Free shipping on orders of $50 or more!

Dandelion and Nettle Harvest

I am fortunate to have a friend's farm open for my harvest of big, sprouting, beautiful dandelions and a perfect patch of yummy nettles.  Have you seen dandelions growing on healthy farms vs trying to sprout in your lawn?  These sweeties make my eyes go into sensory overload with their big YELLOW faces shining at the sun!  I harvested a small amount to make into a batch of soap (aka Dandy Honeylion now available in my shop) ...  

After filling my basket with dandelions, it was time to say hello to the sweet nettles of the farm.  Where there are ladybugs, there are good, healthy nettles!  :)

 

 

My son learned to pet nettles in his forest kindergarten school (stroke from the stem down the leaf gently), so each harvest season, I reach out and gently pet them to say hello and thank them for growing into our food.  Nettles just want to be noticed!  They poke you so you'll pay attention to them!  I dry a portion to use in teas and then boil the rest to eat in soups.  I then use the nettle tea in my soaps and will also grind some of the dried leaves into nettle powder to give a lovely green to my soaps.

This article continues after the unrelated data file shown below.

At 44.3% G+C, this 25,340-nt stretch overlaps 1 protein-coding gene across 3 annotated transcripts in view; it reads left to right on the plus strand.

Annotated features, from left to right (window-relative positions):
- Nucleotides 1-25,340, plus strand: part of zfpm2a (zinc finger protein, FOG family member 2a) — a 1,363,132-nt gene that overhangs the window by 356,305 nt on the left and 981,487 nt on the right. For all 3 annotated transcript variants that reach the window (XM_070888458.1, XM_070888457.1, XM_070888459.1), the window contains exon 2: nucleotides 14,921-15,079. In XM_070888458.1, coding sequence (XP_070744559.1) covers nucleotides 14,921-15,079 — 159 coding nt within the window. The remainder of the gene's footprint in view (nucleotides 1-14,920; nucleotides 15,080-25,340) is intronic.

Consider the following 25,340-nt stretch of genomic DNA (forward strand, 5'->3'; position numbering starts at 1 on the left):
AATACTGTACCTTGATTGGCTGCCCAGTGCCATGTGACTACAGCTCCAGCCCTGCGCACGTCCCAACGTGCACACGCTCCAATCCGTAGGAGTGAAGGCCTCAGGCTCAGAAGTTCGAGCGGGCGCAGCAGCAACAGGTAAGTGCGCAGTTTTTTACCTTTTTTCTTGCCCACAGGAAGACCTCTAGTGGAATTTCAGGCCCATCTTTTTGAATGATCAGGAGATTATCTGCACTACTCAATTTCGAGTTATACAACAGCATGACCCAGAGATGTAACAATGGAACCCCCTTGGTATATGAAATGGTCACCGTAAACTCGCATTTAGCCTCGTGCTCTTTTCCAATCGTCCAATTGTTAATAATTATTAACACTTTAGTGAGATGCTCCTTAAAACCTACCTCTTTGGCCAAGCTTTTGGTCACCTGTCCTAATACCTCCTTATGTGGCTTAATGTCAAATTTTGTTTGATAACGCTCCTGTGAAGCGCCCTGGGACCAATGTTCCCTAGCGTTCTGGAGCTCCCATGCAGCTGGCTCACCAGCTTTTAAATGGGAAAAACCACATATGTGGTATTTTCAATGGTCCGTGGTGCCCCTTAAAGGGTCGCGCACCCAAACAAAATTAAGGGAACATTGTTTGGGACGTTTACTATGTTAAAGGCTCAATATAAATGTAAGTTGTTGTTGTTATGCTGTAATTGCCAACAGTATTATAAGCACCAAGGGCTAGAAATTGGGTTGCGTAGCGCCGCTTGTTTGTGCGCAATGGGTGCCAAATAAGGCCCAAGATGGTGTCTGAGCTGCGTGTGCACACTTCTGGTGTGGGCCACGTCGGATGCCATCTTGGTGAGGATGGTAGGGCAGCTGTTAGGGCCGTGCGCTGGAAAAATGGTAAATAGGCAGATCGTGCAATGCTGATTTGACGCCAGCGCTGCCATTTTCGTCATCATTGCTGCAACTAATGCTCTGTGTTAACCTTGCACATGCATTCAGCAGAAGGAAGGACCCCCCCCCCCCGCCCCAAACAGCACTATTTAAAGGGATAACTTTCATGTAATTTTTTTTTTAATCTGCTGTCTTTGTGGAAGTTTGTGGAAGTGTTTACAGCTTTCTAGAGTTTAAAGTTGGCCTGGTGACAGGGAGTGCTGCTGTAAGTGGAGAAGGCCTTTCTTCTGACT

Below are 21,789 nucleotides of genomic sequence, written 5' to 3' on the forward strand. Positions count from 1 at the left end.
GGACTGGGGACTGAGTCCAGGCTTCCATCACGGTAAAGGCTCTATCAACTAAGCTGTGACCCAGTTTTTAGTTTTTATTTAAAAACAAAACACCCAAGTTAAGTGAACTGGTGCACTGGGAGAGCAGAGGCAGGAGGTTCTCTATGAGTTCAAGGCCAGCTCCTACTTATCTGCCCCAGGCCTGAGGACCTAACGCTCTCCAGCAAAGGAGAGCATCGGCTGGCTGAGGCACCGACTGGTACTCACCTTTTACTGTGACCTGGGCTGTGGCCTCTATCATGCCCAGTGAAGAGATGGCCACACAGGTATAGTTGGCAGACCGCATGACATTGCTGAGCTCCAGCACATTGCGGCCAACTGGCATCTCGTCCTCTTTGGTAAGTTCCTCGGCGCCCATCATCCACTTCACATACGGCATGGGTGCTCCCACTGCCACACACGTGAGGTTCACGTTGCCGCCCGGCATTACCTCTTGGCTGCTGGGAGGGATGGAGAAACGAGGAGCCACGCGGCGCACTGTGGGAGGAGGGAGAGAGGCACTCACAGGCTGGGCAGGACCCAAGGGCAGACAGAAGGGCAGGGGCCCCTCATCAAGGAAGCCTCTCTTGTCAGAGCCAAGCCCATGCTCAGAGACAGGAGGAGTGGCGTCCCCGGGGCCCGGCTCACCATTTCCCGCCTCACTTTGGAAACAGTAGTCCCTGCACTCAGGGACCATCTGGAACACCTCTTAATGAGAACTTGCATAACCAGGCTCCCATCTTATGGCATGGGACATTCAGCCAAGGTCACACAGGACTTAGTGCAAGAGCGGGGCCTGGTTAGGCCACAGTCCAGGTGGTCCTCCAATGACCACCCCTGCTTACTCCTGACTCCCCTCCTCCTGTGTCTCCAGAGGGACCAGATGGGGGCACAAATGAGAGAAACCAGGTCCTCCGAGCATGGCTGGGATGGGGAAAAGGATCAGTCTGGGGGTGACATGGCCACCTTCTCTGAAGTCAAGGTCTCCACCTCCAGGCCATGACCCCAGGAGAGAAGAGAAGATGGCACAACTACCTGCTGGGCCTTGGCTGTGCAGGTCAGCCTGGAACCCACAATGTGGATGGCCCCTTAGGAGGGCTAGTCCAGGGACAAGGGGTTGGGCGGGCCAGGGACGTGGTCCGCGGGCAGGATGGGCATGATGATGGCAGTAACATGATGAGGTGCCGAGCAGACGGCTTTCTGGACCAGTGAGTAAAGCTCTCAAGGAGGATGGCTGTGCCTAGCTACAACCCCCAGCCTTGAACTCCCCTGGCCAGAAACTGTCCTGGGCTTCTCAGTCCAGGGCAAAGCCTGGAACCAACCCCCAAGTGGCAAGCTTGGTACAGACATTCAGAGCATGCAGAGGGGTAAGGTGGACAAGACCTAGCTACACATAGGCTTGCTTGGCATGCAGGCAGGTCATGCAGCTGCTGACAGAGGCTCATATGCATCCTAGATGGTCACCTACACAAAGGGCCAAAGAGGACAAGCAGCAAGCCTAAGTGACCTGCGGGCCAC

If you are interested in learning more about the edible plants of the Pacific Northwest, one of my favorite books is Doug Benoliel's "Northwest Foraging".  I refer to it often and there are some great recipes too.  He gives a brief description of the plant, its habitat and edibility.  From his book, he states that Dandelion (Taraxacum Officinale) is high in vitamins A and C and in potassium, iron, and phosphorus (p.73) ... As for stinging nettle (Urtica Dioica), they are high in iron, protein, and vitamin C (p.152) (remember to dry or cook them first!)

To wrap up this blog, here is a pic of my Dandy Honeylion soap, made from infusing dandelion flowers in olive oil and also making a tea from them.  Give thanks to the plants that share our Earth <3 

  

 

 


Leave a comment

Please note, comments must be approved before they are published